Monday, July 28, 2003

10 Stages of Web-Use Nirvana

In my course on designing web-based learning, I've been seeing these patterns in the comments from my teacher-classmates about using the internet in their classes:
  • The internet is a scary, dangerous place where kids could get hurt
  • The computers in my school are broken and useless, and the lab is always booked
  • Kids just waste time surfing and getting into trouble on the internet
  • The students are more interested in finding their own stuff rather than listening to me
  • They could do research using books in the library just as effectively
  • This list could go on and on, but you get the point...
There are also defenders of the value of the web, but even those posts include disclaimers about the need to protect kids, limit their choices, and only use the technology as an occasional tool. I'm starting to feel like I'm alone in my belief that the internet (including emerging communication technologies, learning-object repositories, wireless, simulation/video, and everything else that we're just getting a taste of now) will change everything in education. I haven't had the energy for a point-by-point rebuttal, because I'm just not on the same page.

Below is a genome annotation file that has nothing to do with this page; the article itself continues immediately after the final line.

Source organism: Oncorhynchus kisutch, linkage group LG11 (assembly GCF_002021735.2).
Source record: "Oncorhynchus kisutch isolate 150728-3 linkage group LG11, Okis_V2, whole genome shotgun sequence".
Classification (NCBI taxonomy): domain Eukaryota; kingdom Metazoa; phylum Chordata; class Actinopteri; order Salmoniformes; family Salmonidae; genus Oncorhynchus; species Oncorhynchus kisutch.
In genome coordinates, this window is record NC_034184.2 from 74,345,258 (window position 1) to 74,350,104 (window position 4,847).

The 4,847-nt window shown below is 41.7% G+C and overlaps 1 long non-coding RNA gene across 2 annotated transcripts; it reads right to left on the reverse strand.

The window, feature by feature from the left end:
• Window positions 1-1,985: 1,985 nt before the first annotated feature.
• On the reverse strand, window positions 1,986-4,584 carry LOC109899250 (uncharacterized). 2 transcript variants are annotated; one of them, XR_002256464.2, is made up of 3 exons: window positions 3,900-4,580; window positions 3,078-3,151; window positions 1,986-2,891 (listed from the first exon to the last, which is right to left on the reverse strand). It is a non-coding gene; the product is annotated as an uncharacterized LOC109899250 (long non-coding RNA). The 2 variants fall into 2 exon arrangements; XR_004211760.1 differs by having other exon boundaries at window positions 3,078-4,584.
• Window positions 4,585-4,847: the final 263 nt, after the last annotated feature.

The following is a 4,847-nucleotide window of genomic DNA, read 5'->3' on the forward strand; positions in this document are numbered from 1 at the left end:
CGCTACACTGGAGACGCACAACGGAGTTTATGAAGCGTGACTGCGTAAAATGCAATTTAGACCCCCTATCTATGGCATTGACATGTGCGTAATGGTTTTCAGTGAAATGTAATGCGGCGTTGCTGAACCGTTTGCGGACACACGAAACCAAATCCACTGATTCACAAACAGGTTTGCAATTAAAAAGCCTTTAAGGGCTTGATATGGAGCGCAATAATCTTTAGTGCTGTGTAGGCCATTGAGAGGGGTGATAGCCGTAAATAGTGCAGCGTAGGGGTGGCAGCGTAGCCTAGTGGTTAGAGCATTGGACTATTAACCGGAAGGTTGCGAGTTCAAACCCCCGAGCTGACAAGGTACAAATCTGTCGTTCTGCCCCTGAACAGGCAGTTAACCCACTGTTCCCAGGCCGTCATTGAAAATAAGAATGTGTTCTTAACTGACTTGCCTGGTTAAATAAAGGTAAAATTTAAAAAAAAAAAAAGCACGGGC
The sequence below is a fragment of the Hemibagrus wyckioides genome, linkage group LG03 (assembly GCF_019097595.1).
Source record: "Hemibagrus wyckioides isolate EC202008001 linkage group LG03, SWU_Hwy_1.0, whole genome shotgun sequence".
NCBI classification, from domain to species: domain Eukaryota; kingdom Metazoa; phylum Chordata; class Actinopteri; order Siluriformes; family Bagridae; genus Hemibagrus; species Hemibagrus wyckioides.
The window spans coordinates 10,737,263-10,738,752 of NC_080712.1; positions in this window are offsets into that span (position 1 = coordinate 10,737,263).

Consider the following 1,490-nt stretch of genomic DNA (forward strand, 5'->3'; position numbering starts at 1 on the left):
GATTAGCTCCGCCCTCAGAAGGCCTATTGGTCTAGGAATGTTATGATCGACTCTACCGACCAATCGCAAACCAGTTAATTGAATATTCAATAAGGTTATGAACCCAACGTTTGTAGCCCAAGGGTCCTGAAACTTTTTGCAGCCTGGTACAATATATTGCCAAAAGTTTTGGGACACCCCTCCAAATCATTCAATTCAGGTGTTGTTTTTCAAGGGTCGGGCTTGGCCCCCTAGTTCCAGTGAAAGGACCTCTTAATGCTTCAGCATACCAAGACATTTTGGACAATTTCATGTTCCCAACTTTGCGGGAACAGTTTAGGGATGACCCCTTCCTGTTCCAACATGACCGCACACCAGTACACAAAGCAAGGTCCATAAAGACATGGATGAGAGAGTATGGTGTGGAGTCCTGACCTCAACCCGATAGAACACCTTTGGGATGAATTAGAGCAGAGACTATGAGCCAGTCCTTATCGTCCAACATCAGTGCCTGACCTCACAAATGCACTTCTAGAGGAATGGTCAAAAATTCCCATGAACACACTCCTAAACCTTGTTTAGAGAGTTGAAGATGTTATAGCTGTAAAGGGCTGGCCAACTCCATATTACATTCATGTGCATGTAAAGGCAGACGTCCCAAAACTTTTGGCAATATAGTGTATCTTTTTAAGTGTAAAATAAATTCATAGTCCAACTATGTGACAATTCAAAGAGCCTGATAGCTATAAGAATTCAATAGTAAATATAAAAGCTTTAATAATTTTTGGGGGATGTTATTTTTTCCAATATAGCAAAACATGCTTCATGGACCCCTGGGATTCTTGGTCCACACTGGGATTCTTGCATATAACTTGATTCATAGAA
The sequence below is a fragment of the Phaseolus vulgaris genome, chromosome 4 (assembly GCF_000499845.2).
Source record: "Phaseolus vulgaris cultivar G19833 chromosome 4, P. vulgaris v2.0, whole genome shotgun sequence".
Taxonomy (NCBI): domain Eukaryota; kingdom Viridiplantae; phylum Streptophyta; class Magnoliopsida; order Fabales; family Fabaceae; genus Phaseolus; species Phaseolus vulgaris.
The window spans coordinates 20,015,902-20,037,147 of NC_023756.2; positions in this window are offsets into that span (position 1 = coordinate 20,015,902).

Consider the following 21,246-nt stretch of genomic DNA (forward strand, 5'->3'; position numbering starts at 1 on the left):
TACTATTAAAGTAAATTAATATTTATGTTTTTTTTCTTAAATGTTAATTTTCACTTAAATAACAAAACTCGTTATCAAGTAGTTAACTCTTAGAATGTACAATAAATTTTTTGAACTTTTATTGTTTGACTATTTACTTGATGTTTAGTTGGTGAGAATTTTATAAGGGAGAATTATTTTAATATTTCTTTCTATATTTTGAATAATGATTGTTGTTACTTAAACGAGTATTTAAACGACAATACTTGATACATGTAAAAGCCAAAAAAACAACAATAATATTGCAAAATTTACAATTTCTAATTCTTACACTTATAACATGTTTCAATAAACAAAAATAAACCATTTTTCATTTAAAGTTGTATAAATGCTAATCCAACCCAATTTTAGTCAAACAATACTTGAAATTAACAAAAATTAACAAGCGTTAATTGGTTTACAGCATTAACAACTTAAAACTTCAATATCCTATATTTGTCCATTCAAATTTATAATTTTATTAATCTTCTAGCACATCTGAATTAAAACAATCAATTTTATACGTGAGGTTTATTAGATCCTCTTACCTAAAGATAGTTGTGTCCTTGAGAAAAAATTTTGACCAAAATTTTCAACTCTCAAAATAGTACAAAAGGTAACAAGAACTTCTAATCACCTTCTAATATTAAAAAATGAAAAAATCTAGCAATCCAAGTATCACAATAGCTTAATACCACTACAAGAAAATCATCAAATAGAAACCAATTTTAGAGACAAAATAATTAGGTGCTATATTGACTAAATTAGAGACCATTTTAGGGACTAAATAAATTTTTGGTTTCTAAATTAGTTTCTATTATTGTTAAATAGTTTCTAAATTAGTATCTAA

Before I gave up in despair, I checked out this list for teachers wanting to do more internet integration: 10 Stages of Web-Use Nirvana. It shows how an ambitious teacher (in an ambitious school) could go from learning to use a search engine to facilitating rich self-directed online learning experiences in a decade or two. Big thinking...I like it.

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